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Basic BASIC

Some basic commands to get you started

PRINT
FOR
STEP
IF
THEN
ELSE
END IF
END FOR
REM

Using two keywords PRINT & FOR this simple program prints to the screen the numbers from 1 to 15. END statements generally mean this is where the routine ends or loops back if a condition hasn't been met. e.g. the FOR, END FOR loop will continue until the number held in f ( a variable ) has reached its goal, in this case 15 
 
Variables are like little boxes that can contain anything, in this case it is a whole number (INTEGER) which changes from 1 to 15 each time the 'END FOR f' loops

10 FOR f = 1 to 15        REMark      <-------|
20   PRINT f,                  REMark          a for/next loop
30 END FOR f                REMark      <-------|


Using PRINT & FOR and STEP this program prints to the screen the odd numbers from 1 to 15

10  FOR f = 1 to 15 STEP 2
20    PRINT f,
30  END FOR f


This program prints on to the screen the odd numbers up to 15, and anything over ten gets a star * even if ten doesn't get printed

10 FOR f = 1 to 15 STEP 2
20   PRINT f,
30    IF f>10 THEN
40     PRINT "*"
50   ELSE
60     PRINT
70   END IF
80 END FOR f


Although you may not think it necessary, it is useful to put in REM statements in all the code you write as :

one
: as a reminder for what the code is doing

two
: to explain difficult or complex pieces of code that are not immediately obvious, especially when you leave the code to do something else for a few months thinking, that's easy, I will remember that when I get back to doing some more, well I have news for you, you won't, not without remarks, or atleast not straight away.

three
: so that other people can understand what your code is doing should you make it public or available to a community, such as Quanta or the QL community



Although you may not think it necessary, it is useful to indent code, especially that which has a start and finish and subsequent code would also be indented as:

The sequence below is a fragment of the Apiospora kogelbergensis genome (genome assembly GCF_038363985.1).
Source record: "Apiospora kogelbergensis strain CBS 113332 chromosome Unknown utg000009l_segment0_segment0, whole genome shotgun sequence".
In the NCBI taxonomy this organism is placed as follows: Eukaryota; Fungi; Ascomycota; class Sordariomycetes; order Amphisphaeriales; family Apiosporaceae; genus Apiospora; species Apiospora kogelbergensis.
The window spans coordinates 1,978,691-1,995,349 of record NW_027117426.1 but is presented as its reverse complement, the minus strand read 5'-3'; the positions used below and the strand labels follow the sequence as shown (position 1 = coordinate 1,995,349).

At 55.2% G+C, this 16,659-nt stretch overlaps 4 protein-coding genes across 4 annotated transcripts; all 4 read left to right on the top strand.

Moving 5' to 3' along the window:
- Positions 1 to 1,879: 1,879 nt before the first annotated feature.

one
: as a reminder for what the code is doing

two
: to explain pieces of code that are not immediately obvious, visually, indentation makes it easier to see, an aesthetic to coding, it is good and professional practice, get in to the habit of doing it.

three
: so that other people can understand what your code is doing should you make it public or available to a community, such as Quanta or the QL community


Common Line Commands

Ed(it)
Run
Save
Load
List

Type in ED(it) [line-number] and type in each line followed by pressing the down arrow (to go to the next line) or ENTER (to finish)
 
Type in RUN and press ENTER to 'run' the programme
 

QL Keyboard operations

Left Arrow - Moves the cursor left
Right Arrow - Moves the cursor right
Up Arrow - Moves the cursor up
Down Arrow - Moves the cursor down

Ctrl + left arrow - Removes the character to the left of the cursor
Ctrl + right arrow - Removes the character to the right of the cursor




REM is short for REMark and it is a comment you can put in your code which is ignored by the SuperBASIC interpreter, for example using REM statements in the above code could look like this

9 REMark This routine prints out odd numbers
10  FOR f = 1 to 15 STEP 2
20    PRINT f,
25     REMark Now check to see if 'f'' is more than 10
26     REMark if so print a star (*)
30      IF f>10 THEN
40        PRINT "*"
50      ELSE
60        PRINT :REMark Try leaving this out and see what happens
70      END IF
80  END FOR f